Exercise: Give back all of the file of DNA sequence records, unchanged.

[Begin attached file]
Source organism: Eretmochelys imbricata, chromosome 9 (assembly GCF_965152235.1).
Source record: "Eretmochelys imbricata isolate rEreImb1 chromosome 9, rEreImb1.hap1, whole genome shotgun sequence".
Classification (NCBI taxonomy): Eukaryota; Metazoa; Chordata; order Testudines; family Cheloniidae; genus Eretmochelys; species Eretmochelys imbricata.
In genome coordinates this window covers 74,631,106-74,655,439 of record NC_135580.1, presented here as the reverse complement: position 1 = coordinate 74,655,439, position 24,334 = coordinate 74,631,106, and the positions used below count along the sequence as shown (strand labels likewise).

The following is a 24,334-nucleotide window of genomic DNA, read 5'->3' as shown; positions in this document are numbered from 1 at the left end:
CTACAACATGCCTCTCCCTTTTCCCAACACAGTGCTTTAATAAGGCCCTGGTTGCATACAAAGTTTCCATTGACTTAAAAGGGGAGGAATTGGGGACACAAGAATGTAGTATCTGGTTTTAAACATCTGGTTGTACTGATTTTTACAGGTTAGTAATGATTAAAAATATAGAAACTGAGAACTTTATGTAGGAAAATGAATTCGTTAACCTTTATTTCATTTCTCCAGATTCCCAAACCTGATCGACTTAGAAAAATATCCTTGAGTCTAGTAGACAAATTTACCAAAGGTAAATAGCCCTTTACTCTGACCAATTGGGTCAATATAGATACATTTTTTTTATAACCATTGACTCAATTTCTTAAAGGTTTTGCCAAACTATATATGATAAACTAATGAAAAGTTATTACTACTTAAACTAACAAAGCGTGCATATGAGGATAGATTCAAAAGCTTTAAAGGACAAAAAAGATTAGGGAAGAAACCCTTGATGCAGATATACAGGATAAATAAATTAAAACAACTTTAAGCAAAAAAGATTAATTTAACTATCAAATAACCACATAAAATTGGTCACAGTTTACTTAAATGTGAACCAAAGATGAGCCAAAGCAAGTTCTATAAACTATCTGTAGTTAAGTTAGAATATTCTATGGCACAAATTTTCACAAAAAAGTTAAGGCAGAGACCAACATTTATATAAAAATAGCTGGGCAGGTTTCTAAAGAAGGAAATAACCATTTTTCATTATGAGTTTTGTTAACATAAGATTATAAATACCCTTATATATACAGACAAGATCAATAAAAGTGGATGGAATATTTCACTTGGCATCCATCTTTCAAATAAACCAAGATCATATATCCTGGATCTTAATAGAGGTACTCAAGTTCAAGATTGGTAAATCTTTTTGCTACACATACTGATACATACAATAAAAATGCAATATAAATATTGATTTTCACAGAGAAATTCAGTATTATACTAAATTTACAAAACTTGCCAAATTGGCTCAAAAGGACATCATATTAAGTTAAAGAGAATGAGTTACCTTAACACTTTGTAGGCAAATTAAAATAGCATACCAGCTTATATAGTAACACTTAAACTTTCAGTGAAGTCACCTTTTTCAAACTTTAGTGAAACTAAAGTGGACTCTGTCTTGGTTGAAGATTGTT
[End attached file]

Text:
Source organism: Eretmochelys imbricata, chromosome 9 (assembly GCF_965152235.1).
Source record: "Eretmochelys imbricata isolate rEreImb1 chromosome 9, rEreImb1.hap1, whole genome shotgun sequence".
Classification (NCBI taxonomy): Eukaryota; Metazoa; Chordata; order Testudines; family Cheloniidae; genus Eretmochelys; species Eretmochelys imbricata.
In genome coordinates this window covers 74,631,106-74,655,439 of record NC_135580.1, presented here as the reverse complement: position 1 = coordinate 74,655,439, position 24,334 = coordinate 74,631,106, and the positions used below count along the sequence as shown (strand labels likewise).

The following is a 24,334-nucleotide window of genomic DNA, read 5'->3' as shown; positions in this document are numbered from 1 at the left end:
CTACAACATGCCTCTCCCTTTTCCCAACACAGTGCTTTAATAAGGCCCTGGTTGCATACAAAGTTTCCATTGACTTAAAAGGGGAGGAATTGGGGACACAAGAATGTAGTATCTGGTTTTAAACATCTGGTTGTACTGATTTTTACAGGTTAGTAATGATTAAAAATATAGAAACTGAGAACTTTATGTAGGAAAATGAATTCGTTAACCTTTATTTCATTTCTCCAGATTCCCAAACCTGATCGACTTAGAAAAATATCCTTGAGTCTAGTAGACAAATTTACCAAAGGTAAATAGCCCTTTACTCTGACCAATTGGGTCAATATAGATACATTTTTTTTATAACCATTGACTCAATTTCTTAAAGGTTTTGCCAAACTATATATGATAAACTAATGAAAAGTTATTACTACTTAAACTAACAAAGCGTGCATATGAGGATAGATTCAAAAGCTTTAAAGGACAAAAAAGATTAGGGAAGAAACCCTTGATGCAGATATACAGGATAAATAAATTAAAACAACTTTAAGCAAAAAAGATTAATTTAACTATCAAATAACCACATAAAATTGGTCACAGTTTACTTAAATGTGAACCAAAGATGAGCCAAAGCAAGTTCTATAAACTATCTGTAGTTAAGTTAGAATATTCTATGGCACAAATTTTCACAAAAAAGTTAAGGCAGAGACCAACATTTATATAAAAATAGCTGGGCAGGTTTCTAAAGAAGGAAATAACCATTTTTCATTATGAGTTTTGTTAACATAAGATTATAAATACCCTTATATATACAGACAAGATCAATAAAAGTGGATGGAATATTTCACTTGGCATCCATCTTTCAAATAAACCAAGATCATATATCCTGGATCTTAATAGAGGTACTCAAGTTCAAGATTGGTAAATCTTTTTGCTACACATACTGATACATACAATAAAAATGCAATATAAATATTGATTTTCACAGAGAAATTCAGTATTATACTAAATTTACAAAACTTGCCAAATTGGCTCAAAAGGACATCATATTAAGTTAAAGAGAATGAGTTACCTTAACACTTTGTAGGCAAATTAAAATAGCATACCAGCTTATATAGTAACACTTAAACTTTCAGTGAAGTCACCTTTTTCAAACTTTAGTGAAACTAAAGTGGACTCTGTCTTGGTTGAAGATTGTT